The Temperature Coefficient of Copper (near room temperature) is +0.393 percent per degree C. This means if the temperature increases 1°C, the resistance will increase 0.393%.
You have 100 feet of 20 gauge wire and its resistance is 1.015 ohms at 20° C (room temp). If the temperature of the wire goes up 10°C, the resistance will change by 0.0399 ohms (10 degrees * 0.00393 per degree * 1.015 ohms = 0.0399 ohms).
The wire resistance will now be 1.015 ohms + 0.0399 ohms = 1.0549 ohms.
You have 1 foot of ribbon cable with a resistance of 0.0649 ohms at 20 degrees C. You plug the wire into your cable tester and keep your hands on the wire while it tests. The wire temperature goes up 10°C because of your body heat. The wire resistance will go up 0.00255 ohms (10 degrees * 0.00393 per degree * 0.0649 ohms = 0.00255 ohms).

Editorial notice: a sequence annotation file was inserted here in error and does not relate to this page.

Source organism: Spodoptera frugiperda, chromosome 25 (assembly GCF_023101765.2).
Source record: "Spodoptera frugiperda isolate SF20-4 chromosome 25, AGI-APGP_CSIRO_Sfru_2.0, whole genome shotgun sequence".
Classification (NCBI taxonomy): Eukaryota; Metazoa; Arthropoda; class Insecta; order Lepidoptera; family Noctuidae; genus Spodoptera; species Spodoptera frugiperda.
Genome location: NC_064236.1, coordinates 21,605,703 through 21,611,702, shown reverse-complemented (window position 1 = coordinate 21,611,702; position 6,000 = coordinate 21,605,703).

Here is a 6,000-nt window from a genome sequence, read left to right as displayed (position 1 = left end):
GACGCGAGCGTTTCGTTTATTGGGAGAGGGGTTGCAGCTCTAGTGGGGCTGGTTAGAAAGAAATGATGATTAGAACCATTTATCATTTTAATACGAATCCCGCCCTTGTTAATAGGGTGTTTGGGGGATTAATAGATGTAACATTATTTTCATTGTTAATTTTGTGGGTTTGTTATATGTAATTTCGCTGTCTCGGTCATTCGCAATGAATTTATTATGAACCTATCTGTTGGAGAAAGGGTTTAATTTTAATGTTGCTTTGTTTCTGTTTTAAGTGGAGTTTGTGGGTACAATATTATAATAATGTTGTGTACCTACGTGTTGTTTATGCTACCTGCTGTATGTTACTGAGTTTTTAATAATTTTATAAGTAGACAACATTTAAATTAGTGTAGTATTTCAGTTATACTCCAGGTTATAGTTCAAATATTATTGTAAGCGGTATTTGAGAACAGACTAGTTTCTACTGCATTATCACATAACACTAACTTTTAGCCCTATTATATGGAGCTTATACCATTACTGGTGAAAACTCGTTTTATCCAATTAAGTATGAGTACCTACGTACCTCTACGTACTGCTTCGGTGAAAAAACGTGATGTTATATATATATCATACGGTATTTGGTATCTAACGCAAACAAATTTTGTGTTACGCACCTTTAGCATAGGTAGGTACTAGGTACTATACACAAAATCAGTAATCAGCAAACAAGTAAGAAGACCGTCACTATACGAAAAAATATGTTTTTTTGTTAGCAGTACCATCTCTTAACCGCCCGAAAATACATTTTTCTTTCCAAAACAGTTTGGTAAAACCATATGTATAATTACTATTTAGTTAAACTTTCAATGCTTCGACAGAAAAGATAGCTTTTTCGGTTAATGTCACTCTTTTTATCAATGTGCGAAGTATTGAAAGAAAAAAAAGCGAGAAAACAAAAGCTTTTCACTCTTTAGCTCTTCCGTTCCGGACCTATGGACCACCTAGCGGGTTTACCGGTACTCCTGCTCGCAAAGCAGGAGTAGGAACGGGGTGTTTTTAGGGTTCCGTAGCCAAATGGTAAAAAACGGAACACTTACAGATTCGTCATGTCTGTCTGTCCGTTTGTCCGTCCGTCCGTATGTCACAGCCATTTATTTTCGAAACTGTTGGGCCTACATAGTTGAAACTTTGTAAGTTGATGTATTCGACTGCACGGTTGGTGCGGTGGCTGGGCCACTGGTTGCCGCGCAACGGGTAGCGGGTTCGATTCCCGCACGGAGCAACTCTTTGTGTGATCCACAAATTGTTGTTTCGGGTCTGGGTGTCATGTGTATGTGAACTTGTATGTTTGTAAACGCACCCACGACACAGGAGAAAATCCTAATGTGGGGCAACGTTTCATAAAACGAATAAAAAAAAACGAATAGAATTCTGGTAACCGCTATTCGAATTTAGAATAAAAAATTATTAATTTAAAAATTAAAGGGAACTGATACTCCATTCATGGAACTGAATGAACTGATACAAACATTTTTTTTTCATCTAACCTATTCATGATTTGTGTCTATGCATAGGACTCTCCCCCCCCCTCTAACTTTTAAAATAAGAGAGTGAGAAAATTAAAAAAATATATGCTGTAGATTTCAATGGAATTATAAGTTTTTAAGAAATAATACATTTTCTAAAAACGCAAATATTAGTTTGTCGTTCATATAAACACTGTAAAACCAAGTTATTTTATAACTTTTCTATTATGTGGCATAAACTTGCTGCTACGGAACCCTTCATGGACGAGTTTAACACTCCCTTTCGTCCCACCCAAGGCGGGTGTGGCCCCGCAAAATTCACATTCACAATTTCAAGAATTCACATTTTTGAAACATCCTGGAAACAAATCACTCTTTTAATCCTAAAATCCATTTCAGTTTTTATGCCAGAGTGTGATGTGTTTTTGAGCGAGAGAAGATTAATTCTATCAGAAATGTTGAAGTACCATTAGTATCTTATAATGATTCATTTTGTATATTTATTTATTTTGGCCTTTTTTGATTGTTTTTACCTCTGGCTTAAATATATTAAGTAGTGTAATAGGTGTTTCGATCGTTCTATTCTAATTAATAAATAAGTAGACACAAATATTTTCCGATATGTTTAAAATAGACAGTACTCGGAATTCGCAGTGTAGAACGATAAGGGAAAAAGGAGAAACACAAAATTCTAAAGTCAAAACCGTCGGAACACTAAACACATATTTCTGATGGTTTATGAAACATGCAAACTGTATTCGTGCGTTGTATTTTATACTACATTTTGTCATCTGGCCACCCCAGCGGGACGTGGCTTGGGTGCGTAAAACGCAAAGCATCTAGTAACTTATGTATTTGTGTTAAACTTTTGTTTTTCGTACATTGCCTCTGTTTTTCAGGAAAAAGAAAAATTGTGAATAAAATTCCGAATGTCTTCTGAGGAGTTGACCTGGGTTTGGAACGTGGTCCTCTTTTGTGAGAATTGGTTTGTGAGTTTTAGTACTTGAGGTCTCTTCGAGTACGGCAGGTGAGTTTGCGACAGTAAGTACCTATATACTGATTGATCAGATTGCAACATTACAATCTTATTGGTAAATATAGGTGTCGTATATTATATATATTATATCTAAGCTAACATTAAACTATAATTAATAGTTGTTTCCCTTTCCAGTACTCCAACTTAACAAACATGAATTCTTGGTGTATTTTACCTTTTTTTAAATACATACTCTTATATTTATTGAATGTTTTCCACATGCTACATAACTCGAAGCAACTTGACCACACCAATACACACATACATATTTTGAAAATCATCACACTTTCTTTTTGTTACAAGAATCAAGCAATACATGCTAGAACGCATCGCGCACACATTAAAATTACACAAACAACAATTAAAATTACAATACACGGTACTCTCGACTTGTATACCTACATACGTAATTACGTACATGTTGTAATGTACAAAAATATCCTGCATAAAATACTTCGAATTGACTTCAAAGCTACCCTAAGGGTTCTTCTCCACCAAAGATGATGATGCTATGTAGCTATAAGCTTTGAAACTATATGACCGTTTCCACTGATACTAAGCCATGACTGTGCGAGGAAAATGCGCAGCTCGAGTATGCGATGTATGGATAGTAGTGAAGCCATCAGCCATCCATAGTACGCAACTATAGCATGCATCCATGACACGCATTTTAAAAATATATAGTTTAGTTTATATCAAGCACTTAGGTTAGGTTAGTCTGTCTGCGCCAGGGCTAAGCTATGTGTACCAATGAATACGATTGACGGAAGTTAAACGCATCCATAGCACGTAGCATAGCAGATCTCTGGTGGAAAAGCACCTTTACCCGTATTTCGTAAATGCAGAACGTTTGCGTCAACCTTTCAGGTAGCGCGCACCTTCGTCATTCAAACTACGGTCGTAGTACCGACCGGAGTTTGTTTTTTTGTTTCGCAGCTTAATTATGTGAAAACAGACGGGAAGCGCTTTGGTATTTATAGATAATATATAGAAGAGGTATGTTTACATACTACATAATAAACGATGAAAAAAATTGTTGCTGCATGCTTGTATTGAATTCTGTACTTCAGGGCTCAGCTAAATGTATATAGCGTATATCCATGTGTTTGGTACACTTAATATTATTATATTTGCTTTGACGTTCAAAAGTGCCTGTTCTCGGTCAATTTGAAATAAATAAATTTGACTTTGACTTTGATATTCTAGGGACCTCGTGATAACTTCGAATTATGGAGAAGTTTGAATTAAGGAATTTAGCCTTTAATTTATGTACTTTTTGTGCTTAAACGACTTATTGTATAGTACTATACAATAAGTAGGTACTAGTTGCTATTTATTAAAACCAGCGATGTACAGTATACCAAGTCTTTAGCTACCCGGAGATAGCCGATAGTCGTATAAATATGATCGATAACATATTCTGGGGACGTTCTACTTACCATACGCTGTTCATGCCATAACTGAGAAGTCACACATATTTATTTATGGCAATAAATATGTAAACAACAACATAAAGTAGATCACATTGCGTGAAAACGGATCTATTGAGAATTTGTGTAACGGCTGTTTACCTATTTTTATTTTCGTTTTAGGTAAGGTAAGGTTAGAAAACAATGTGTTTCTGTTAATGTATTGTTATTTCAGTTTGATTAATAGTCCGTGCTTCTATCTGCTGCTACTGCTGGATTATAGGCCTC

While the wire resistance changes about 4%, the total change is only 2.6 milliohms--which is a very minor change.
You can find more details about temperature coefficients of resistance here and a calculator here.
The generic forumla for temperature affects on resistance is as follows:
The temperature coefficient for some common materials are listed below (@ 20ºC):
- • Copper = 0.00393
- • Aluminum = 0.004308
- • Iron = 0.005671
- • Nickel = 0.005866
- • Gold = 0.003715
- • Tungsten = 0.004403
- • Silver = 0.003819